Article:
Intermediate The study is susceptible to some bias, but flaws are not sufficient to invalidate the results. Enough of the items introduce some uncertainty about the validity of the conclusions. The study does not meet all the criteria required for a rating of good quality, but no flaw is likely to cause major bias. The study may be missing information, making it difficult to assess limitations and potential problems.
High risk There are significant flaws that imply biases of various types that may invalidate the results. Several of the items introduce serious uncertainty about the validity of the conclusions. The study has serious errors in design, analysis, or reporting; large amounts of missing information; or discrepancies in reporting.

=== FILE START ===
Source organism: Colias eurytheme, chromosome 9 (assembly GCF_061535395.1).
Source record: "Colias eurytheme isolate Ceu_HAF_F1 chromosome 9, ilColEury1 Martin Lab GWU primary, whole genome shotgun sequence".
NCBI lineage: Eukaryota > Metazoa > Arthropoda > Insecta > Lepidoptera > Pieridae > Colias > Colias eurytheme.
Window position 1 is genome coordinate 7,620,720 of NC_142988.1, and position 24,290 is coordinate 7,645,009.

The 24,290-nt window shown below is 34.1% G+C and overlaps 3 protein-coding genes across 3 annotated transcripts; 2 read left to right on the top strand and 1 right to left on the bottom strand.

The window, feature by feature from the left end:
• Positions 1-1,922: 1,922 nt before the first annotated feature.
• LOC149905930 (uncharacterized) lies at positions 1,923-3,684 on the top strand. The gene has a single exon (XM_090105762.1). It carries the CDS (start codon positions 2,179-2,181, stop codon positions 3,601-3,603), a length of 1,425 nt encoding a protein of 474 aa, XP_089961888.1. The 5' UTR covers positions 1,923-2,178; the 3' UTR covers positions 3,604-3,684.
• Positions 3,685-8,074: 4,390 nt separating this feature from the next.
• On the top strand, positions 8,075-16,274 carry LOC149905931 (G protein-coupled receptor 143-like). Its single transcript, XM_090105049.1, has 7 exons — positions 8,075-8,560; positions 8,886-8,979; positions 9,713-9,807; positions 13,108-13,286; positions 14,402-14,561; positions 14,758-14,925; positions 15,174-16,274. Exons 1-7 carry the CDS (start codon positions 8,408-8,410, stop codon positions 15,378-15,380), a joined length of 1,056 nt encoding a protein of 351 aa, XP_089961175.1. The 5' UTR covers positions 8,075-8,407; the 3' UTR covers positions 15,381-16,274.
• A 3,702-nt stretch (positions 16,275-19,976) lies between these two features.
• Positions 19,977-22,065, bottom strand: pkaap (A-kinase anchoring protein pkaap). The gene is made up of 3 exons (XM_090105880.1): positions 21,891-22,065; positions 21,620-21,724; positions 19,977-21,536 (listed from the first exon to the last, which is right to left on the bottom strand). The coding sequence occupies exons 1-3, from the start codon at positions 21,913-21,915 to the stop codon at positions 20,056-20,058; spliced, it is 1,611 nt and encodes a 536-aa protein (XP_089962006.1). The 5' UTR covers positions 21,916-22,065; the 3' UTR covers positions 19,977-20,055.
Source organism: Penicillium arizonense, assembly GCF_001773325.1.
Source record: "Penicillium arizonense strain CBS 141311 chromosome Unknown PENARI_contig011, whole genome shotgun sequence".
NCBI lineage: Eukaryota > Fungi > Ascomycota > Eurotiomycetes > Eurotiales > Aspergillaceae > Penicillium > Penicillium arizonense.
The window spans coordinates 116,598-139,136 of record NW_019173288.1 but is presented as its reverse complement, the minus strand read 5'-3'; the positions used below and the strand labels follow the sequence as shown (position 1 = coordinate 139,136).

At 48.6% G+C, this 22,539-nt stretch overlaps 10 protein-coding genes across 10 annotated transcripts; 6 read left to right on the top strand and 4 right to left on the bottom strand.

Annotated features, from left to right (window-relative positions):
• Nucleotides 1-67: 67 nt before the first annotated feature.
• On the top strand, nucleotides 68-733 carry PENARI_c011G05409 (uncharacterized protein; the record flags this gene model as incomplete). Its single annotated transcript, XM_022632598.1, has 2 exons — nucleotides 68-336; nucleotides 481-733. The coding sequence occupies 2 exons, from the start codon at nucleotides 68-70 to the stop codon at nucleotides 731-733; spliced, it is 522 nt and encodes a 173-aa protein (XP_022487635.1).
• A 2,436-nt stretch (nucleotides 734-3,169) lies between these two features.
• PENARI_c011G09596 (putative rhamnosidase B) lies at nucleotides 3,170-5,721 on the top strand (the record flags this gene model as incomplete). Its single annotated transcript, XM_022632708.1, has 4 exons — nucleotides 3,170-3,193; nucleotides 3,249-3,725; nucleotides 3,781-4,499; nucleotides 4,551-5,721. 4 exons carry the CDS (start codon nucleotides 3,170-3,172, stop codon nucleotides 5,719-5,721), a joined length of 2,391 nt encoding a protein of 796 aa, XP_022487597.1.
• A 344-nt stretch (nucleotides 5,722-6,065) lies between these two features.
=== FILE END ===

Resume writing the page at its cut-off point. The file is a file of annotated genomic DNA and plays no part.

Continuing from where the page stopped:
Methods Used to Analyze the Evidence

Systematic Review with Evidence Tables

Description of the Methods Used to Analyze the Evidence

2016 Guideline

Data Extraction

Literature search results were reviewed and deemed appropriate for full text review by an American Society of Clinical Oncology (ASCO) staff member, in consultation with the Expert Panel Co-Chairs. Data were extracted by one reviewer and subsequently checked for accuracy through an audit of the data by another ASCO staff member. Disagreements were resolved through discussion and consultation with the Co-Chairs if necessary.

2017 Addendum

For this focused update, the publication of the randomized controlled trial on MammaPrint provided the signal. The full ASCO Update Committee was then convened to review the evidence. A summary of the relevant studies on this biomarker can be found in the Data Supplement (see the "Availability of Companion Documents" field).